Best sale result in 20 years

Best sale result in 20 years


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Brad Faithfull (left), Westcoast Wools, South Kellerberrin woolgrowers Valecia and Murray McDonald who sold 62 bales of 19 micron wool to a top of 1433 cents per kilogram greasy, Westcoast Wools auctioneer Danny Ryan and Australian Wool Exchange staff, Nicole Vezich, technical controller Andrew Rickwood and Diana Taylor

Brad Faithfull (left), Westcoast Wools, South Kellerberrin woolgrowers Valecia and Murray McDonald who sold 62 bales of 19 micron wool to a top of 1433 cents per kilogram greasy, Westcoast Wools auctioneer Danny Ryan and Australian Wool Exchange staff, Nicole Vezich, technical controller Andrew Rickwood and Diana Taylor

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WA wool auctions roared into 2018 with a year-opening, record-shredding two days of sales last week producing the best results for woolgrowers in at least 20 years.

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WA wool auctions roared into 2018 with a year-opening, record-shredding two days of sales last week producing the best results for woolgrowers in at least 20 years.

Gross turnover at the Western Wool Centre (WWC) last week was $28,405,043 on 13,287 bales sold, according to Australian Wool Exchange (AWEX) market information manager Lionel Plunkett.

On those figures, the average price of a bale of wool sold at the WWC last week was $2137.80.

Mr Plunkett said it was the highest WWC weekly turnover since June, 1997, when the sale of 45,275 bales generated $34.3m.

But back then woolgrowers only received an average of $757.72 per bale.

“It’s the highest post-Christmas opening on our database,” Mr Plunkett said.

AWEX took on selling the Australian wool clip after deregulation of the industry and its records go back to 1995.

Mr Plunkett said gross WWC turnover on the opening Wednesday was $14,362,756 with 6981 bales sold and on Thursday it was $14,042,287 with 6306 bales sold.

“That’s also the highest (individual daily turnover for the WWC) on our database,” he said.

All micron price guides across a range of 17.5 to 22, along with the Merino cardings guide and the Western Indicator (WI), ended the opening Wednesday at new AWEX record levels.

They surpassed the previous records – set exactly four weeks earlier on the second last trading day of 2017 – by between 28 and 51 cents per kilogram clean.

By the close of trade last Thursday, those opening day records had been reset a further 6 to 26c/kg higher still.

But the wool market has been higher in the late 1980s under a regulated market with a reserve price.

Mr Plunkett said he could remember mid-micron wools – only the 19 and above micron price guides go back earlier than 2000 at the WWC – hitting 2400c/kg.

At the close of trade Thursday the 17.5 micron price guide was 2496c/kg clean, the 18 guide 2359c/kg, 18.5 guide 2255c/kg, 19 guide 2157c/kg, 19.5 guide 2058c/kg, 20 guide 1954c/kg, 21 guide 1814c/kg, 22 guide 1716c/kg and the Merino cardings guide 1564c/kg.

“We’ve still got a bit to go to catch the 1988 prices,” Mr Plunkett said.

With three trading days in the opening week at the Melbourne wool centre – to clear an accumulation from the Christmas-new year live auctions recess – and two at the Sydney centre, record opening results were also seen there.

But the biggest price rises for the week were at the WWC with the WI ending up 72c at 1888c/kg compared to the Eastern Market Indicator up 58c at 1818c/kg.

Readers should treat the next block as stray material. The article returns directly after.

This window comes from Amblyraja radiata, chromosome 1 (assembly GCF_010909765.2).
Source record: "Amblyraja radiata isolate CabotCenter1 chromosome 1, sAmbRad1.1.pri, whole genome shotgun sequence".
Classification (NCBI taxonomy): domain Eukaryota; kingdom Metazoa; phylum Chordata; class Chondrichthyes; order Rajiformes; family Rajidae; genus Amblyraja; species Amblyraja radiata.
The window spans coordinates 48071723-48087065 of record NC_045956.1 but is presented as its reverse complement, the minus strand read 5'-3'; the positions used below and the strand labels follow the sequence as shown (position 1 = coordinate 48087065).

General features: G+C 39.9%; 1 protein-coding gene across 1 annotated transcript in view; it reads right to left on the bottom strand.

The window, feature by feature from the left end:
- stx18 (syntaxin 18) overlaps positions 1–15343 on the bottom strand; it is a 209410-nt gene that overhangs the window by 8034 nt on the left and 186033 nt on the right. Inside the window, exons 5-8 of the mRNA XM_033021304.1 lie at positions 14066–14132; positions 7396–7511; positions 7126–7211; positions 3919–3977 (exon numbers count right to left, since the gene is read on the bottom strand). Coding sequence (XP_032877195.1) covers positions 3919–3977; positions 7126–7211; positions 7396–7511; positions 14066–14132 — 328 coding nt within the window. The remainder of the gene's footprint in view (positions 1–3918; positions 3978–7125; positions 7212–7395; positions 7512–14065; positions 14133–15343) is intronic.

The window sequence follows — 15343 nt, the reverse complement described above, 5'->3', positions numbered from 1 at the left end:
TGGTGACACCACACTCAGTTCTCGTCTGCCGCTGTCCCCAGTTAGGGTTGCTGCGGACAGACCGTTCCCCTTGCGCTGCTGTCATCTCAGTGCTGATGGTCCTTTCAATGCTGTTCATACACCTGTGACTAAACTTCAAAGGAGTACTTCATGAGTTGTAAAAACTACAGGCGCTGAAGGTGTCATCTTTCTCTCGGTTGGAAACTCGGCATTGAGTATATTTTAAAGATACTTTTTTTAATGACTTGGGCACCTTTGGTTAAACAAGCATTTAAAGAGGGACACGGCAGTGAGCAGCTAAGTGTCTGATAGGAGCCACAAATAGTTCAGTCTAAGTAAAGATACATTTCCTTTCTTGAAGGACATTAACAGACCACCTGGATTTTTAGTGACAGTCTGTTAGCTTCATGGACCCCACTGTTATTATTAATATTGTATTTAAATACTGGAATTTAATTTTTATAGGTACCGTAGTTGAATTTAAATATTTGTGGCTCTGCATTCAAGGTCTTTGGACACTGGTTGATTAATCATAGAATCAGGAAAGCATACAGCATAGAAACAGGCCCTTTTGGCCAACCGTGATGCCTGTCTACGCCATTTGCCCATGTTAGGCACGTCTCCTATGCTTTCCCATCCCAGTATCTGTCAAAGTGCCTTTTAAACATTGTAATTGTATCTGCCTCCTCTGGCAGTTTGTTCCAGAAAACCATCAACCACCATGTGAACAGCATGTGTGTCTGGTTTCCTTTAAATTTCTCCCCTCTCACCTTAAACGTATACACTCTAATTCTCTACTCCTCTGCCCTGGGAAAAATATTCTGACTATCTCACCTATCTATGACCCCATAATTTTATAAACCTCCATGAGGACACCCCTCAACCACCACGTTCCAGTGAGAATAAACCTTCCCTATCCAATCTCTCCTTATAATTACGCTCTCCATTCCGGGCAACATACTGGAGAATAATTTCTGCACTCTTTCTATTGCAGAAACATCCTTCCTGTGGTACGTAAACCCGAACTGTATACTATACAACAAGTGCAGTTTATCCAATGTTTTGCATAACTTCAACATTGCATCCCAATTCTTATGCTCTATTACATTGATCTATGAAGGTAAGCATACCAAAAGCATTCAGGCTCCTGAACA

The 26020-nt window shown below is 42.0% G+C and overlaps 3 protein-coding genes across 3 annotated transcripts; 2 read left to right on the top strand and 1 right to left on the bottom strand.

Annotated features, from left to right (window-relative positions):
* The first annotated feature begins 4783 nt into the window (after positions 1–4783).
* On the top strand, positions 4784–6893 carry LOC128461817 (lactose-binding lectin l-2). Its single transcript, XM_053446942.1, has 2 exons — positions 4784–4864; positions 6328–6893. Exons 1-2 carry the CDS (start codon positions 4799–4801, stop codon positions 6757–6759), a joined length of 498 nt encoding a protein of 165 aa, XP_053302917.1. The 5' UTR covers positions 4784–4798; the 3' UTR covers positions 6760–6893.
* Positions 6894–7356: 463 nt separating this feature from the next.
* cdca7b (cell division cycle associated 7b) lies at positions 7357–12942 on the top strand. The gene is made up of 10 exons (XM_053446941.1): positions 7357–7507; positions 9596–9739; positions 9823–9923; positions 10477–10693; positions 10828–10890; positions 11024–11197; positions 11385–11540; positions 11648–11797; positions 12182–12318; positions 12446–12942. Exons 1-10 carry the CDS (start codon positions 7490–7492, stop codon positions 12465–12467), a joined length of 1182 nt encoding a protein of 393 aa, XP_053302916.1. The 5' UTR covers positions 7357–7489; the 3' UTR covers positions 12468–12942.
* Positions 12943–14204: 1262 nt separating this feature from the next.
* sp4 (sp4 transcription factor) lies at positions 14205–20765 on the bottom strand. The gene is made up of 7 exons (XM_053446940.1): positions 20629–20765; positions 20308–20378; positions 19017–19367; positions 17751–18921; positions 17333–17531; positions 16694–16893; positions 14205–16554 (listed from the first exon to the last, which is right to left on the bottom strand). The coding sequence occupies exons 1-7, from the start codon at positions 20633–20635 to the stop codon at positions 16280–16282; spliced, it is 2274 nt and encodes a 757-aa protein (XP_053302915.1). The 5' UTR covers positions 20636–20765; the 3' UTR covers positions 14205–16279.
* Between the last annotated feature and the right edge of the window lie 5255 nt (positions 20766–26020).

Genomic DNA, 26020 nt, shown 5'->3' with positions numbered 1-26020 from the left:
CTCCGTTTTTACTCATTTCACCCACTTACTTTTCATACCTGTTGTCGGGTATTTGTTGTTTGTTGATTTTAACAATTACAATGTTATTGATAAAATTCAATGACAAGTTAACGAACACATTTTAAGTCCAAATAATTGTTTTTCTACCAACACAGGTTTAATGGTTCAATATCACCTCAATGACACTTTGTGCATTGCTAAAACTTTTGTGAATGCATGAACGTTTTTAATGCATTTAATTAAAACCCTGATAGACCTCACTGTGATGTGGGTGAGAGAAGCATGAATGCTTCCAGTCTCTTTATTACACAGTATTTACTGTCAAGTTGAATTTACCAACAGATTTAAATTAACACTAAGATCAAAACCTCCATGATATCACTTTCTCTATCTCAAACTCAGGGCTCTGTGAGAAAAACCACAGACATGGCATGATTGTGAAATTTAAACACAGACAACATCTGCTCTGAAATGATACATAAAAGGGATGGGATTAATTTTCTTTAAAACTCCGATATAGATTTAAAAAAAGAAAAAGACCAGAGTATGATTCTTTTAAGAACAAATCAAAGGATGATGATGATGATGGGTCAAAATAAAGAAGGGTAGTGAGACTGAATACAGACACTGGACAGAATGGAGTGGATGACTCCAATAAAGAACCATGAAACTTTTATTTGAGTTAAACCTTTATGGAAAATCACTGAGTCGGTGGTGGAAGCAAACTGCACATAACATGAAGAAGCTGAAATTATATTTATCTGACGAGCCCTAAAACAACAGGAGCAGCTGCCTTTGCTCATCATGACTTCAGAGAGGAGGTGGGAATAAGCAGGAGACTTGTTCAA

The record opening turnover at the WWC was in spite of a firming Australian dollar making wool more expensive for international customers and a much larger than usual offering of 13,796 bales locally and 53,517 nationally.

The 7174-bale WWC opening day offering was its largest since the second trading week in January last year.

A passed-in rate of 3.7pc for the week was not indicative of the stiff competition between buyers for good specification Merino fleece, cardings and lambs’ wool.

The overall figure was skewed by a crossbreds fleece offering more than double what it has recently been, which failed to generate great enthusiasm among buyers.

In his market reports WWC technical controller Andrew Rickwood noted the clearance rate for Merino fleece was “again very high”, at more than 99pc on Wednesday and 95pc on Thursday.

Anticipation of a red-hot opening market saw a packed out public viewing room at the WWC on Wednesday with Landmark, Primaries of WA and Westcoast Wools brokers all hosting client guests to watch their clip being sold.

“Frightening,” was a one-word market summation by Modiano wool buyer Greg Horne after the end of the first trading session for the year in which oddments, pieces, bellies and skirtings were sold.

“They’re buying everything,” Mr Horne said of competitors.

Even before any full fleece wool had been sold, the top-price bid – for 16.3 micron, 66.6pc yield combing length weaners’ and lambs’ wool – had already hit 1760c/kg greasy, a price rarely achieved prior to last October for top specification full fleece.

Although second top buyer nationally last week, major Chinese wool buyer Seatech Industrial – formerly Chinatex –- was not prominent at the WWC.

Techwool Trading with 16.1pc of the offering and Lempriere (Australia) and PJ Morris Wools, each with 14.3pc, were the main buyers on Wednesday.

Morris with 17.1pc, Lempriere with 15.5pc and Swan Wool Processors 15.1pc were the main buyers on Thursday.

Some regular buyers were also still on holiday and did not attend which meant the new year started with a rush for Perry Roberts.

Mr Roberts, who normally buys for Lempriere, was bidding for four client companies on the opening day.

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